Jason Bourne (2016)
PG-13 / 123 min
Action / Thriller
Starring: Matt Damon, Tommy Lee Jones, Alicia Vikander
Director: Paul Greengrass
Everyone’s favorite misguided CIA operative is back and he’s looking for more answers. Jason Bourne has been away from the game for a while now, almost ten years. The CIA wants him back in the force, but Bourne has other plans. He’s moved on and he isn’t going to make it easy for the CIA to bring him in. Director Paul Greengrass brings the dormant hero back to the big screen in his plainly titled summer thriller Jason Bourne, a film that sticks to its guns and packs a punch.
Matt Damon is back and fits comfortably back into the role of the blank-slate Jason Bourne. It’s been a while since we’ve seen him in the role. He’s older now and has a grittier look, but he’s still the same guy, looking for answers. He’s laying low…keeping a low profile everywhere he goes, but this doesn’t last long when CIA director Robert Dewey (Tommy Lee Jones) demands that he’s brought back into the light. Aiding him in the hunt, Dewey enlists the help of fresh-faced and capable hacker Heather Lee (Alicia Vikander) who’s pretty confident that she has what it takes to bring in the elusive weapon that is Jason Bourne. Coincidently the CIA aren’t the only ones interested in Bourne’s whereabouts. A familiar face to Bourne fans, Nicky Parsons (Julia Stiles), is also looking to meet up with Bourne with the interest of handing over a bunch of top-secret files that could put the CIA, and its operatives, at odds.
The movie’s central plot is very much a game of cat-and-mouse. Jason Bourne is on a mission looking for answers in his past while the CIA is constantly on his tail trying to catch him with the upper hand. The action is very much by the books and should be familiar to anyone who has seen a Bourne film, but that doesn’t take away from the movie’s thrills. The action sequences are tightly planned out and were very fun to watch come together, especially the bits in Vegas and Germany. Director Dewey entrusts the help of a certain Asset, played by Vincent Cassel, who has a history with Bourne and wants nothing more than to be the guy that takes him out. There’s nothing overtly special about Cassel’s rough and tough performance, but he still managed to be one of my favorite parts of the film.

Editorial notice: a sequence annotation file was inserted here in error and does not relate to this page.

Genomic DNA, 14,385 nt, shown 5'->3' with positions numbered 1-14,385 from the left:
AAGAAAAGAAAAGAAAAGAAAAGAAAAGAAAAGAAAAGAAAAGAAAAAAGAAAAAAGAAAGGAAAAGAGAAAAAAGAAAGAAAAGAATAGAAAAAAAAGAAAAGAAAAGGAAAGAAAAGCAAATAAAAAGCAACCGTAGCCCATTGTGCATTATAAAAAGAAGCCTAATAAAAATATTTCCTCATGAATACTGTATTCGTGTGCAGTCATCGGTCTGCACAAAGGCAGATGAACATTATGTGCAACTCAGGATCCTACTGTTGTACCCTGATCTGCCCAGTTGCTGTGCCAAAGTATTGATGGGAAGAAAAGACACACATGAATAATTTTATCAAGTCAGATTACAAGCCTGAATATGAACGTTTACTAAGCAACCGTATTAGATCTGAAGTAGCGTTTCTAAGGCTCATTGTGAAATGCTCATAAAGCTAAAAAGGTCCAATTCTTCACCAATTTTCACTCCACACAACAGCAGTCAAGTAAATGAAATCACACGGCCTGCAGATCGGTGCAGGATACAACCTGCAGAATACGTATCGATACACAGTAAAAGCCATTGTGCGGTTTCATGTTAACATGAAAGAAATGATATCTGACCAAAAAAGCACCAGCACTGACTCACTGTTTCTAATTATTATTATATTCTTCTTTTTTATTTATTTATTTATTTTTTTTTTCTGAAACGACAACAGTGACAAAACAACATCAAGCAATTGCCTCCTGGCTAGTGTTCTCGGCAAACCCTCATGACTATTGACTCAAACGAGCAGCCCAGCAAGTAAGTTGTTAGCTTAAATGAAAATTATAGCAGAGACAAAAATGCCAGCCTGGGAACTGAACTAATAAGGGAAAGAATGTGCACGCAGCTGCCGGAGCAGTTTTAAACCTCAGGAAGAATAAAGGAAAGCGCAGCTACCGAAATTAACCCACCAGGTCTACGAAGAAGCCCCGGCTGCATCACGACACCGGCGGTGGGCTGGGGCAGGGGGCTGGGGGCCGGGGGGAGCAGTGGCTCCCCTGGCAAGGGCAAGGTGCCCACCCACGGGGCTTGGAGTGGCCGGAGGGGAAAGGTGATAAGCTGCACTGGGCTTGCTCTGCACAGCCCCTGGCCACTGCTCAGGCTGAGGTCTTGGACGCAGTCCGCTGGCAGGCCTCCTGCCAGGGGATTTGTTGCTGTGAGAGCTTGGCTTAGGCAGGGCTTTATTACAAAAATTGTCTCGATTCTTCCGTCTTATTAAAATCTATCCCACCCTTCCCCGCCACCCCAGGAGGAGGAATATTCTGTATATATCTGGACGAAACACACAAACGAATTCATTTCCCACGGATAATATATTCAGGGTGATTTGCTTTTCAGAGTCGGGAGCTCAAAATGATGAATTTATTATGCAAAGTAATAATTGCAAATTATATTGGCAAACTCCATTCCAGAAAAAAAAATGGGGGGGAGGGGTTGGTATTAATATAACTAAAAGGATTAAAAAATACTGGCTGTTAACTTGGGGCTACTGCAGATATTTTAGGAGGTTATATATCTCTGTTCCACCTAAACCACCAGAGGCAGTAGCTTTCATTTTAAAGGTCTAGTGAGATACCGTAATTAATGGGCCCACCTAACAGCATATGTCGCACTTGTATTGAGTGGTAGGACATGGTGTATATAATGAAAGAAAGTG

There aren’t too many breaks to be had in the roller coaster ride that is Jason Bourne’s action, but there are some pauses in between the dust that attempt to establish character and dive deeper into more complex issues in today’s modern society. The character building? Nothing to really write home about. We get some backstory behind Bourne’s father, the main drive behind his question-seeking, but it doesn’t really go deeper than what most fans already know. There’s some new answers brought to the table, but nothing earth-shattering. On the other hand, Greengrass pokes at ideas like internet privacy and hacking culture, even referencing guys like Snowden, in an attempt to bring relevance to the film. I admire these ideas, but nothing is really done with them. They’re constantly brought up but then quickly forgotten about in the presence of guns and bullets. Jason Bourne wants to say more, but instead lets its self-settle into familiarity, which is a tad disappointing given the presence of such ideas.
As far as performance go, this is Matt Damon’s movie and his only. There isn’t much to Bourne’s character to begin with, as he’s painted with a blank slate, but Damon still does a bang-up job at portraying the figure. Although Damon steals the light, Alicia Vikander brings a much welcomed fresh face to the table. She’s a strong-willed and very intelligent hacker that is working to bring a change to the CIA. As the film runs deeper, Bourne and Lee’s relationship gets a lot more interesting as the two work together to bring down the CIA’s internalized sinister dealings.
Despite it’s by the book plotting and inability to tap deeper into some of the more relevant issues of today, Jason Bourne still manages to provide exhilarating fun. It was fun seeing Matt Damon slip back into one of his iconic roles, even though nothing has really changed about the character this time around. I would have liked for Greengrass to have gone deeper than the surface level on things like Snowden and internet privacy, but who knows where that story could have gone. The movie sticks to what it does best, which works out in the end.